This article was taken from the Moscow Times archive and was first published on Sept. 8, 2000.
ST. PETERSBURG — Mikhail Puchkov certainly does not look like a spy as he sips his tea and smokes a cigarette, sitting with his friends in front of the little metal huts of a St. Petersburg yacht club.
But back in 1987, when the police discovered Puchkov floating on the Neva River in what is probably the world's smallest submarine, they were certain that he was involved in espionage.
"The KGB arrived to arrest me," Puchkov said. "They searched my whole submarine for photographs and sent boats to the Gulf of Finland to find 'accomplices.'"
Eventually, however, they concluded that Puchkov — who had guided his one-man sub to the Neva all the way from the Tosna River, near Ryazan, nearly 200 kilometers southeast of Moscow — was no spy.
Unlike most people, who find the idea of deep-water submersion claustrophobic and potentially perilous — especially in the wake of August's Kursk submarine disaster — the 40-year-old Ryazan native says there is nothing more liberating than going down and under.
"It's true that everything looks the same underwater," Puchkov said. "But it's the feeling of going deep down under the water, overcoming the natural capacities of the human body, which is incredible. No one sees you, no one hears you and there are no laws that restrict your movement — now that's freedom."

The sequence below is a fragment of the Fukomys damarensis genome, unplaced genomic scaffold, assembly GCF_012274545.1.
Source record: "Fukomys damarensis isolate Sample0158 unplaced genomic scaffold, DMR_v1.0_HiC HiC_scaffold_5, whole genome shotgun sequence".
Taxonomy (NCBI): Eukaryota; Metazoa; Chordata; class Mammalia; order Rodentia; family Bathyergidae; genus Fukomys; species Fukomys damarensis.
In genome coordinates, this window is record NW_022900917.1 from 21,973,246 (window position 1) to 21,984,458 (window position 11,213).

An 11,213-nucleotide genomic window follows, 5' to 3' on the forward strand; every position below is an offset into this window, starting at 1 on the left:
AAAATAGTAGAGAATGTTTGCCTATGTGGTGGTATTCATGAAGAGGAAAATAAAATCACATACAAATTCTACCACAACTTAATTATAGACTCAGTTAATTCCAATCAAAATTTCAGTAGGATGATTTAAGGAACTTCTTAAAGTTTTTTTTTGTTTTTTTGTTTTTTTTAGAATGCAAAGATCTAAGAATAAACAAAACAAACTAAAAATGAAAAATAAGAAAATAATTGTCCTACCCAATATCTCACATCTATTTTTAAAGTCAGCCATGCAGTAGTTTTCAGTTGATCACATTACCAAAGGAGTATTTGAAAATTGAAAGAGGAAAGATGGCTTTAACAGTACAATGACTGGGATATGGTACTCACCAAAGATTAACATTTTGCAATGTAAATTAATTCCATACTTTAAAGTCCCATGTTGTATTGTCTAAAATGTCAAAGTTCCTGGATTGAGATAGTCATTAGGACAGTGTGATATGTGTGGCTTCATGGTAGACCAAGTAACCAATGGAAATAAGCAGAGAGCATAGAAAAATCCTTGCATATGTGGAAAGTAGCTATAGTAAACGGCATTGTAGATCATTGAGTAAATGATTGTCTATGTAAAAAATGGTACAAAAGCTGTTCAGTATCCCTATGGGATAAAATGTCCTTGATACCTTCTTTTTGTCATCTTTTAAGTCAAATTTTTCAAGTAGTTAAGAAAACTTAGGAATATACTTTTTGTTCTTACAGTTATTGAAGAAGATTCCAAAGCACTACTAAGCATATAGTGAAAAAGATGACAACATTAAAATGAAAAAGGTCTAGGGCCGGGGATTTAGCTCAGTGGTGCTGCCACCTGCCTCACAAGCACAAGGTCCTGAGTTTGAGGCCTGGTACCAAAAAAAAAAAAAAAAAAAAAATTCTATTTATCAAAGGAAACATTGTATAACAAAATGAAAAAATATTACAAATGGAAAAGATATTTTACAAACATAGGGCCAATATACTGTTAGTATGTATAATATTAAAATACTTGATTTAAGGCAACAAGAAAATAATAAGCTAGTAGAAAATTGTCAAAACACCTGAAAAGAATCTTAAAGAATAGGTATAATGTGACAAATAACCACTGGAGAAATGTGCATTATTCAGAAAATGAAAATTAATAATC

Peaceful as that seems, it sounds like a drill penetrating a wall when Puchkov starts the motor of his self-constructed podvodnaya lodka.
Above water, the 5-meter-long minisub works using a standard gasoline motor and a global positioning system. When descending into the depths, Puchkov uses a compass and maps and switches to an electric motor powered by a battery. "I used to pedal for electricity, but that was too exhausting," he said.
Descending to a maximum depth of 10 meters, Puchkov's 1.8-ton sub operates at a top speed of 8 kilometers per hour. Puchkov, who says his sub can travel up to 400 kilometers at a stretch, enjoys taking his "toy" out to the small islands surrounding Kronshtadt in the Gulf of Finland.
"It's wonderful there," he said. "The islands have small forts and no one is there, so I don't get in trouble when I open my hatch."
Still, excursions can be risky. Once while touring around the Gulf of Finland, a severe storm pushed Puchkov's sub around the sea like an empty beer can, finally running it aground on a sandy beach.
And when the sea is rough and the smell of the fuel gets too intense, he sometimes becomes seasick, Puchkov admitted. But the seasoned sailor likes to take risks. "The further out you go, the more frightening it gets," he said with a smile. "That's the thrill."
Puchkov, who has also tried his hand at building a helicopter, spent six years constructing his sub after leaving the army in 1981. Asked why he did so, he replied: "People always have to understand everything and ask for my reasons, but I just like it — that's it."
After his unpleasant brush with the KGB in 1987, the secret service organization changed its tack and sent him off for studies at a Nautical Institute in St. Petersburg."
Did they ever try to hire him? "Yes, but I refused — you get no money there," Puchkov said.